By Valentina Za
VENICE, Italy (Reuters) – Loan recoveries are falling short of expectations in a number of Italian bad debt securitizations, including a record deal by bailed-out Monte dei Paschi di Siena (MI:) whose performance has weakened further in the past six months, Moody’s said.
Italian banks have offloaded 170 billion euros ($186 billion) in bad loans in recent years, often repackaging them as securities in deals that made use of a complex guarantee scheme introduced by the state to ease disposals.
Lower-than-expected collections increase the risk of potential losses for investors in such deals, and may eventually leave Italian taxpayers on the hook were the guarantee scheme to kick in.
In a bi-annual report on the European bad loan securitization market released on Thursday, Moody’s said that nine out of 14 Italian bad loan securitizations examined in the study lagged behind initial projections in terms of the proportion of loans that had been recovered.
“Italian servicers are generally recovering at a slower pace than they initially expected,” Moody’s said, adding it would closely monitor the underperforming deals to see if the difficulties could be a blip or a more lasting issue.
The agency said the slow start may be linked to the complexities of uploading the huge mass of data which collectors need to have access to in order to try to recover the debts.
Moody’s said most of the underperforming deals were faring better compared to March, when a similar report was published, with the exception of Monte dei Paschi’s 24-billion euro bad loan securitization sale and a 1.4 billion euro deal completed in 2017 by regional lender Creval (MI:).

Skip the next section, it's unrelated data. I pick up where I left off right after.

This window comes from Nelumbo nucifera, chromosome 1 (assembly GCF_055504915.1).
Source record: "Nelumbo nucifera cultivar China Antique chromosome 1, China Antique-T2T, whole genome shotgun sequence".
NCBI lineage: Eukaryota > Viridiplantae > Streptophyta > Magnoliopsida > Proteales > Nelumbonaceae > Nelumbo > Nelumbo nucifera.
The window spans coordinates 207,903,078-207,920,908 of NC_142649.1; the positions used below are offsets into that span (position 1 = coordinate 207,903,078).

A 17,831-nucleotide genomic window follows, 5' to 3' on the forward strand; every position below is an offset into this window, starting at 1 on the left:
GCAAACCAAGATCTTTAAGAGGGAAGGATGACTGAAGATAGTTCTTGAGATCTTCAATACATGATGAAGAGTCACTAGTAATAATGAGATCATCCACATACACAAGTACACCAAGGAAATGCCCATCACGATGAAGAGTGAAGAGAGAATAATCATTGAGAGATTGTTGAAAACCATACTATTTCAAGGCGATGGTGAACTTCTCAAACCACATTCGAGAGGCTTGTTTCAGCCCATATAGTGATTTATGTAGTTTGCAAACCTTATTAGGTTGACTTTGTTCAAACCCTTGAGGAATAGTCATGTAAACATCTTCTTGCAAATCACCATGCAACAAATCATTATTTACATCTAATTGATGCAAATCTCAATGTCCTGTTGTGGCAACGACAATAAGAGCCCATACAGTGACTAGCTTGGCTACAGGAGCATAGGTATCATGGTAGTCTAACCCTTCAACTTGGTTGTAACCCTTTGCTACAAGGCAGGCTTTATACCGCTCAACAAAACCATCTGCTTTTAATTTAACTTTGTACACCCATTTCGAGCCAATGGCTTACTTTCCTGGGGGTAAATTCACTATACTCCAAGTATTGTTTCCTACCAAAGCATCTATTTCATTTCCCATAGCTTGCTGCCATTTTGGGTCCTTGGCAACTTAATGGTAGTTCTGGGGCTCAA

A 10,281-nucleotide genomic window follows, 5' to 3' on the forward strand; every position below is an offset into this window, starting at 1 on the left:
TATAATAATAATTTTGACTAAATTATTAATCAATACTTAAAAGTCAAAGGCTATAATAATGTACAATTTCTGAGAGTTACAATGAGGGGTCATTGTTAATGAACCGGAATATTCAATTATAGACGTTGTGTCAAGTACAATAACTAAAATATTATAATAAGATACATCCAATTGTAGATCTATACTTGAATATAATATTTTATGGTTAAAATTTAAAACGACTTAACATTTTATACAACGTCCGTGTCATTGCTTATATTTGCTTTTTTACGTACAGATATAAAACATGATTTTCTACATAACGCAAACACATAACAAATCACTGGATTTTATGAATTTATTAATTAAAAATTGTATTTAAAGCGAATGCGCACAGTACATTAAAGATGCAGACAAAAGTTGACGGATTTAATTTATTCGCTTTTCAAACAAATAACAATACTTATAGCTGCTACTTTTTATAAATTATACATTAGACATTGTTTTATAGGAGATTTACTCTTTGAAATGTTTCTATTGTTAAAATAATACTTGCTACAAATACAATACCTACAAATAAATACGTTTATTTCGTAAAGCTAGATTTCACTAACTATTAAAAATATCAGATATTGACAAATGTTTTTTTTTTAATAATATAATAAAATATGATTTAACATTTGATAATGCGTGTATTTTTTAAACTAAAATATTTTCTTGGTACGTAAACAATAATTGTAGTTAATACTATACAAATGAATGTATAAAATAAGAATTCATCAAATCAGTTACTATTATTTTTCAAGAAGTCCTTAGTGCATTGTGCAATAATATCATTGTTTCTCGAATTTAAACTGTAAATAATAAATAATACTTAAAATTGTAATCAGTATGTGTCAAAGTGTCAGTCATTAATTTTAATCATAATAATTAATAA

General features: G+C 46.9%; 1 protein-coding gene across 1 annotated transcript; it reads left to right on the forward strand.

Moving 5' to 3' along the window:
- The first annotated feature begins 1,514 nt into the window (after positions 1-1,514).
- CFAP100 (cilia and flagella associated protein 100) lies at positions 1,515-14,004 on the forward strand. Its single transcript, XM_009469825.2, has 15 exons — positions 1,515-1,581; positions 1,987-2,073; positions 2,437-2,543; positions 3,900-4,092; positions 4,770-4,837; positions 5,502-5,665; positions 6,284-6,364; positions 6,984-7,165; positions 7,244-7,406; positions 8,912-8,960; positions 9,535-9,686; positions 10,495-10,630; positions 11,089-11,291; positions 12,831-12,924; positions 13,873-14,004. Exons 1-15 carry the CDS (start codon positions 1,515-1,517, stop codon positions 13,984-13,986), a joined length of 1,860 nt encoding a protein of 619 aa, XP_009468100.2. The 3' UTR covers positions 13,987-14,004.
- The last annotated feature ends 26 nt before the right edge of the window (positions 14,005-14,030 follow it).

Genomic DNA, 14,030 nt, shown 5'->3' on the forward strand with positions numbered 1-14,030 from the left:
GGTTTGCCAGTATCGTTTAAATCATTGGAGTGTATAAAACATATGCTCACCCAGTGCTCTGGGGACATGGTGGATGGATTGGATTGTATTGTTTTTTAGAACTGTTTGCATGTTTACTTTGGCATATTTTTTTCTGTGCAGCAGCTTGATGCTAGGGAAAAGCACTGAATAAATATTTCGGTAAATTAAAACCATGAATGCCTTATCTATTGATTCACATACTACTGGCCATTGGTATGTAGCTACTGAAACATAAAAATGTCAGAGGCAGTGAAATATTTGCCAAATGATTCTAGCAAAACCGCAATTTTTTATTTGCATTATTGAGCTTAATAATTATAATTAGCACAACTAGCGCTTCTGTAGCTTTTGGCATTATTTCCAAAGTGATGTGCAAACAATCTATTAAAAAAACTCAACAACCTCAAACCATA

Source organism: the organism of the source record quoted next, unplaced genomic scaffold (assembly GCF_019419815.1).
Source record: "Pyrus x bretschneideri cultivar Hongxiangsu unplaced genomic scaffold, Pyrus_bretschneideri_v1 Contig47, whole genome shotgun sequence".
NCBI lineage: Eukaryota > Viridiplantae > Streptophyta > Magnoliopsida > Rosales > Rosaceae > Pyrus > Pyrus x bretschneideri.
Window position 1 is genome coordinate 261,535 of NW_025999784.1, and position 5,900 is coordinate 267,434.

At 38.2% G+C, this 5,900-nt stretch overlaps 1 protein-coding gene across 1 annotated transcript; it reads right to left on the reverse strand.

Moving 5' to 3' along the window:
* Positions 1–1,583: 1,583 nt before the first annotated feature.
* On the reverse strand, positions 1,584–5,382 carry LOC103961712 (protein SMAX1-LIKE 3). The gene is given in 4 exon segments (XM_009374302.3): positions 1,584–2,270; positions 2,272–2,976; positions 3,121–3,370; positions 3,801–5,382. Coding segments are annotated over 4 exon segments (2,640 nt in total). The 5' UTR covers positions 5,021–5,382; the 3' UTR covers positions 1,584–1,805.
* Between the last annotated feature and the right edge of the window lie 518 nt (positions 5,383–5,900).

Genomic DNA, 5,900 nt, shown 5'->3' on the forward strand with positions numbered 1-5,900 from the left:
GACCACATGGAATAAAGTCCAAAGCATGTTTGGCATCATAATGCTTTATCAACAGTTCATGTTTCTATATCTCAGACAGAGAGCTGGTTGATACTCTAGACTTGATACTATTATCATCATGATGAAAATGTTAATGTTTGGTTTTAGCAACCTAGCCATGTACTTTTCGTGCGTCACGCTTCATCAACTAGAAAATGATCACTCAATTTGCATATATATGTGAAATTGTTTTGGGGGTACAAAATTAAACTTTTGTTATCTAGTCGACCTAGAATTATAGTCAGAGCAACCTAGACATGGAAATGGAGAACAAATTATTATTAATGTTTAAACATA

The 2018 ‘Siena’ deal, Italy’s biggest such transaction so far, was a key plank of the Tuscan bank’s 2017 state bailout.
To help its lenders comply with supervisory demands to shed the legacy of a brutal recession, Italy in 2016 launched a scheme that allowed lenders to buy a guarantee from the state to wrap the least risky notes in sales of bad debts repackaged as securities.
Some 62 billion euros in bad loans have been sold so far under the scheme, leaving the state exposed on 11.7 billion euro worth of notes.
In Monte dei Paschi’s case, the state provided its guarantee on notes worth 2.9 billion euros out of a total of 4.3 billion euros in debt issued to finance the purchase of the 24 billion euro bad loan portfolio from the bank.
Moody’s said estimated recoveries on the Siena deal stood at 1.64 billion euros against a business plan projection of 1.93 billion, pointing to a 15% underperformance. The Creval deal is underperforming its business plan by 28%, the report showed.
That compares with an aggregate performance of the 14 deals which is broadly in line with expectations, Moody’s analyst Michelangelo Margaria said.